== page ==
January’s annual Consumer Electronics Show in Las Vegas can be thought of as a technology forecast for the upcoming year. As 2018’s convention comes to a close today, thousands of companies and attendees head home armed with insights that will shape the future of the industry.

As you may know, Apple never attends CES in a public capacity, but has significant influence on the products on display. Touring the show floor and observing the sights and sounds of CES, one theme in particular stood out to me: anticipation. A silent impatience filled the air, an invisible twiddling of thumbs. It feels like everyone is waiting on Apple.

Apple had a busy 2017, announcing several entirely new products and promising updates to existing and neglected lines. While 2017 brought the promise of an exciting future, 2018 will be a year of follow-through, where we begin to see the first fruits of last year’s announcements.

CES arrives during an awkward transition period. For the most part, Apple’s newest products have yet to reach the hands of customers. Meanwhile, third-party accessory makers no longer want to invest in older technologies. As we head in 2018, the entire industry feels locked into a holding pattern, waiting for Apple to exhale.

Both HomePod, Apple’s first smart speaker, and AirPower, a wireless charging mat, made their debuts in 2017. Both have yet to be released, the former seeing a delay late last December. Along with HomePod will come the broad rollout of AirPlay 2, a vastly improved version of Apple’s streaming audio solution. Customer reaction to both of these products will determine the level of investment third-parties make into building supporting accessories.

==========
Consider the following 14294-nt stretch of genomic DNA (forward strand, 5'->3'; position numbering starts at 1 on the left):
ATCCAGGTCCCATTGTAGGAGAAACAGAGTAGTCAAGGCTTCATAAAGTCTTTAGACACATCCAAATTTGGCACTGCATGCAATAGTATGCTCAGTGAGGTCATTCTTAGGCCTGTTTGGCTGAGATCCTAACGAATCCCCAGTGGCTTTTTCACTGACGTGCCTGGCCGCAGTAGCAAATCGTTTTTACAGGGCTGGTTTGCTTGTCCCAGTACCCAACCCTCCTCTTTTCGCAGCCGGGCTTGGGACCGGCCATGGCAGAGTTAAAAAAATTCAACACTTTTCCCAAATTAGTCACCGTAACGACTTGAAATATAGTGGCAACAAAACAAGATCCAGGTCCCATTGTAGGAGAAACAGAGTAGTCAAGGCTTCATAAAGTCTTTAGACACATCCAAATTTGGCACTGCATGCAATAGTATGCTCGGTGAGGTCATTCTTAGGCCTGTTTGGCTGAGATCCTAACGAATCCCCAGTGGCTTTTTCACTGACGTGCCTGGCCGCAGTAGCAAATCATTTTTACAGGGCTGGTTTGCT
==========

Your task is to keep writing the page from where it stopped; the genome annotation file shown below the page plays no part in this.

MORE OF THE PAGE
This year, manufacturers scrambled to add support for Amazon Alexa and Google Assistant to their products, often times without a clear goal in mind. Those that announced support for AirPay 2 did so cautiously, without offering clear details or a timeframe for rollout. Major accessory makers seemed to avoid wireless charging for the most part, leaving the field open to smaller companies.

HomeKit-enabled devices were a dominant category at CES 2018, but individuals I talked to that build connected products feel dissatisfied with the progress Apple has made in improving the platform. Consensus among manufacturers seemed to be that product functionality can only grow when Apple chooses to expand HomeKit.

On the Mac frontier, both pro users and hardware producers alike are eagerly awaiting the promised modular Mac Pro and new external displays. While Apple provided a vague timeline when teasing the announcement of the iMac Pro, nobody really knows when, or in what form the system will arrive.

It’s hard to recommend current hardware to perspective buyers without a clear roadmap of what’s ahead. Accessory makers are understandably leery of investing too much time and money in building products that could be rendered obsolete overnight. 2018’s pro accessory announcements were mostly limited to external drives and adapters.

Other product categories were left to languish altogether. CarPlay’s presence at CES was practically nonexistent, with Alpine unveiling one of the only interesting new head units.

While this year’s show featured a larger VR and AR marketplace than ever before, I heard only marginal discussion about Apple’s ARKit on the floor. Despite Tim Cook’s prediction that AR will be as required as having a website in the future, Apple has provided little guidance for developers beyond the initial fanfare that accompanied the platform’s launch.

Thankfully, impatience has not deteriorated enthusiasm. CES is endlessly optimistic, and I never once got the impression that manufacturers – or customers – have given up on Apple. On the contrary, third-parties seem eager to enter any door Apple opens for them.

Perhaps this is symbolic of a larger issue. Many innovations are the result of exploring the unknown and trying wild new ideas without a guarantee of success – that’s what CES has always been about. Accessory makers need to embrace uncertainty to create breakthrough new products, instead of waiting for Apple’s lead.

2018 can be another banner year in technology, but only if both the industry’s largest and smallest players take a bold step forward together.

Check out all of the news out of Las Vegas in our CES 2018 Guide.

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About the Author

Michael Steeber

Michael is a Creative Editor who covered Apple Retail and design on 9to5Mac. His stories highlighted the work of talented artists, designers, and customers through a unique lens of architecture, creativity, and community.

Contact Michael on Twitter to share Apple Retail, design, and history stories: @MichaelSteeber